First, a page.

This past month, I had the chance to go on a long cross-country flight as part of my multi-engine add-on course. It is my last required flight course that I need in order to graduate and we fly our Diamonds (DA42) for this training. Me and my instructor decided to go up to Charleston, North Carolina on a calm Sunday.
The Diamonds are faster than our Cessnas so they allow us to cruise at much faster speeds. We could cover the distance of near 300 miles in 2 hours so when we left around 4pm, we were able to enjoy some breathtaking sights during our cruise up north.
It is always quite an experience when we get to go on these long cross-country flights. Often times, I am able to enjoy the view and have a friendly, yet professional chat with my instructor, getting to know them personally on these long journeys. We were enjoying cruising over the clouds, flying over cities like Jacksonville and Savannah. Before I realized how quickly we were cruising (about 200 knots groundspeed if you need a reference), we were starting our descent into the Charleston area.
Charleston is a cool airport as it borders an active C-17 military base as well as the Boeing factory where they build the B787 Dreamliners. As we made our landing and taxied to our ramp, I could see the line of C-17’s and B787’s parked on the other side of the airport. Me and my instructor quickly secured the aircraft, grabbed a crew car and headed to one of the most popular destinations for Charleston XC flights, Lewis Barbeque. It was perfect as my instructor and I were both getting hungry near dinner time, so we decided to fill ourselves up before heading back to Daytona.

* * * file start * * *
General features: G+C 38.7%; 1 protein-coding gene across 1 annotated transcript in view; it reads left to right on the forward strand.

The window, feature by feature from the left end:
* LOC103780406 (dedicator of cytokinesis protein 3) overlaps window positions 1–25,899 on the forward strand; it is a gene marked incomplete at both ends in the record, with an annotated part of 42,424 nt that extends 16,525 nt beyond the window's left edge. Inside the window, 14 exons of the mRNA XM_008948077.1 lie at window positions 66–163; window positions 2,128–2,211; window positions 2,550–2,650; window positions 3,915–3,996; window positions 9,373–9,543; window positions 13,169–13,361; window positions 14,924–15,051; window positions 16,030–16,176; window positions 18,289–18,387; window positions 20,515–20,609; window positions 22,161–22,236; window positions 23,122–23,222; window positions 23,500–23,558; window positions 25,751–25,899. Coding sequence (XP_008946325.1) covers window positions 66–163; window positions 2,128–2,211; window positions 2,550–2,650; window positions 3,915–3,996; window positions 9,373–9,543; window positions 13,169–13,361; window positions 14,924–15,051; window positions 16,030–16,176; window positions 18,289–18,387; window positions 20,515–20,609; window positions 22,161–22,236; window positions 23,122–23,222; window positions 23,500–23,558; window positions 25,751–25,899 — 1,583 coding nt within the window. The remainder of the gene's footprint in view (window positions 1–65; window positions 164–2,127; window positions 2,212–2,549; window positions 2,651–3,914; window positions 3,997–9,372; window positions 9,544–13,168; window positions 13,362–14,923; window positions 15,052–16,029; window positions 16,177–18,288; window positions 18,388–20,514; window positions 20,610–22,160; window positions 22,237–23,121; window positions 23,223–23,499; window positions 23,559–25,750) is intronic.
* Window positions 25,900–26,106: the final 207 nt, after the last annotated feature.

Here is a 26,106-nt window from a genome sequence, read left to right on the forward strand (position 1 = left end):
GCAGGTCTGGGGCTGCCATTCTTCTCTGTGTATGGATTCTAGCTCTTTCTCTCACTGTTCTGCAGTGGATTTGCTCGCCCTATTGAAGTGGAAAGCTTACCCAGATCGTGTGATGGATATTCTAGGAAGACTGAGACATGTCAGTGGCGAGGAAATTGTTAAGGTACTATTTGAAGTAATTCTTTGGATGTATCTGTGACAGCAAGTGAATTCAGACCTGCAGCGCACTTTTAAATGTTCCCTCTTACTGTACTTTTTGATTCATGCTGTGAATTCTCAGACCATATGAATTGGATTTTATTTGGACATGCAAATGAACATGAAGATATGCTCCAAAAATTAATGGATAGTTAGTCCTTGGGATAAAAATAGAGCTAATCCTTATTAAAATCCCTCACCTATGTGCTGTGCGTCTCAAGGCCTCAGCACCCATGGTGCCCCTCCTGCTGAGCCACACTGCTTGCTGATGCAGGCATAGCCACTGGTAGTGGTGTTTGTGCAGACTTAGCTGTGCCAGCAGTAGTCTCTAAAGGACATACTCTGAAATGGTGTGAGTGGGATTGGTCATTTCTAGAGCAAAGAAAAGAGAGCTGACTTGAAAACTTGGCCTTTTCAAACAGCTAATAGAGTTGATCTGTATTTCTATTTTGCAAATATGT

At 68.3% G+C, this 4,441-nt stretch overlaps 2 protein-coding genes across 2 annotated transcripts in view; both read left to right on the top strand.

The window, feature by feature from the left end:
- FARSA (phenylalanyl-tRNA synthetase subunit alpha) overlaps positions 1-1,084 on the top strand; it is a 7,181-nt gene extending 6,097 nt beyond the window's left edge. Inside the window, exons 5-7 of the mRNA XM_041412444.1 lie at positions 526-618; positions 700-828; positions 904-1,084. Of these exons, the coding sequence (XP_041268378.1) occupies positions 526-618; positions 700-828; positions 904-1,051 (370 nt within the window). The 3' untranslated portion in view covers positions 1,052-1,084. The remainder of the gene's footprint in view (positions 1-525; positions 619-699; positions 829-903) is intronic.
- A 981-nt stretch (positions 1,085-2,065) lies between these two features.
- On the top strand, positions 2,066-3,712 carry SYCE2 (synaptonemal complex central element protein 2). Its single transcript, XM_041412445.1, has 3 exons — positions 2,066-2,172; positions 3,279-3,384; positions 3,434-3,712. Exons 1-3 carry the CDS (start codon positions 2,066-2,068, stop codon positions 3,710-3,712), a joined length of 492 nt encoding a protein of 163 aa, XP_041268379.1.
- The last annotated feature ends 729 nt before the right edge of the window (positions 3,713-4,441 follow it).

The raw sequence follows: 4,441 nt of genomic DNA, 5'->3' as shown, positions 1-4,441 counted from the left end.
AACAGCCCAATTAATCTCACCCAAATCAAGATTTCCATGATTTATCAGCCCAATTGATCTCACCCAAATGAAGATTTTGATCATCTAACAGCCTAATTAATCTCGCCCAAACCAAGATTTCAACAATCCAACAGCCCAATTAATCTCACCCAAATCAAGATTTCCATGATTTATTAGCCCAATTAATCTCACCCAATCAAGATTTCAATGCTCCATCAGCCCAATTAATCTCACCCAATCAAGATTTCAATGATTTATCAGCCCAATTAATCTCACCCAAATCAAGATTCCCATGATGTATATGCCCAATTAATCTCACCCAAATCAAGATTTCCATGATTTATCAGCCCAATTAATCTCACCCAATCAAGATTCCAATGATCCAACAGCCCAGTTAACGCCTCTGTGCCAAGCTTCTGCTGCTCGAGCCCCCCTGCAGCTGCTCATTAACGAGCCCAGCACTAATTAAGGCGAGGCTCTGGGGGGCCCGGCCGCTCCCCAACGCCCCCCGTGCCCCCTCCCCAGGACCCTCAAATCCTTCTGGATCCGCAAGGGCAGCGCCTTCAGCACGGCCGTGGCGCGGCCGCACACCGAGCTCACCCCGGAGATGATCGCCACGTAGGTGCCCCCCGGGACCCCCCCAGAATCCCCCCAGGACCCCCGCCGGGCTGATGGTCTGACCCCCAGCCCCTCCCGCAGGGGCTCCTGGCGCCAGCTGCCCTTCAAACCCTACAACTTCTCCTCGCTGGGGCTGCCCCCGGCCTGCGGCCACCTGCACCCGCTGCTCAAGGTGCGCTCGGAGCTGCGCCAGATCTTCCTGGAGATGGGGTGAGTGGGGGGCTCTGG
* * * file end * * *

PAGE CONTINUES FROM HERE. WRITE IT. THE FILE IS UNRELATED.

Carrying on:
After some good BBQ chow down, we headed back to the airport for our return leg. It was now past sunset so the cruise back was gonna be in the dark. We started up the aircraft and cruised up to an altitude that was the highest I’ve ever been at. The Diamond aircraft performance allows us to cruise at higher altitudes than a Cessna so we decided to cruise at 10,000ft in order to clear the clouds and the turbulence.
Making our way down to the cloudy Daytona Beach area, my instructor and I parked the aircraft back at our ramp around 10pm and we were able to safely complete the flight. I went home and crashed right after as it was a long flight, but it will remain as one of the most memorable moments from my flight training here. I get to experience what life as a commercial pilot is going to be like whenever I go on one of these cross-country flights. I get to work with different co-pilots (my instructor in this case) whom I may not know personally, but we still do our best to maintain a safe and professional environment in and outside the cockpit. Of course, I can’t forget about the breathtaking views during the cruises and the delicious local food at our destinations.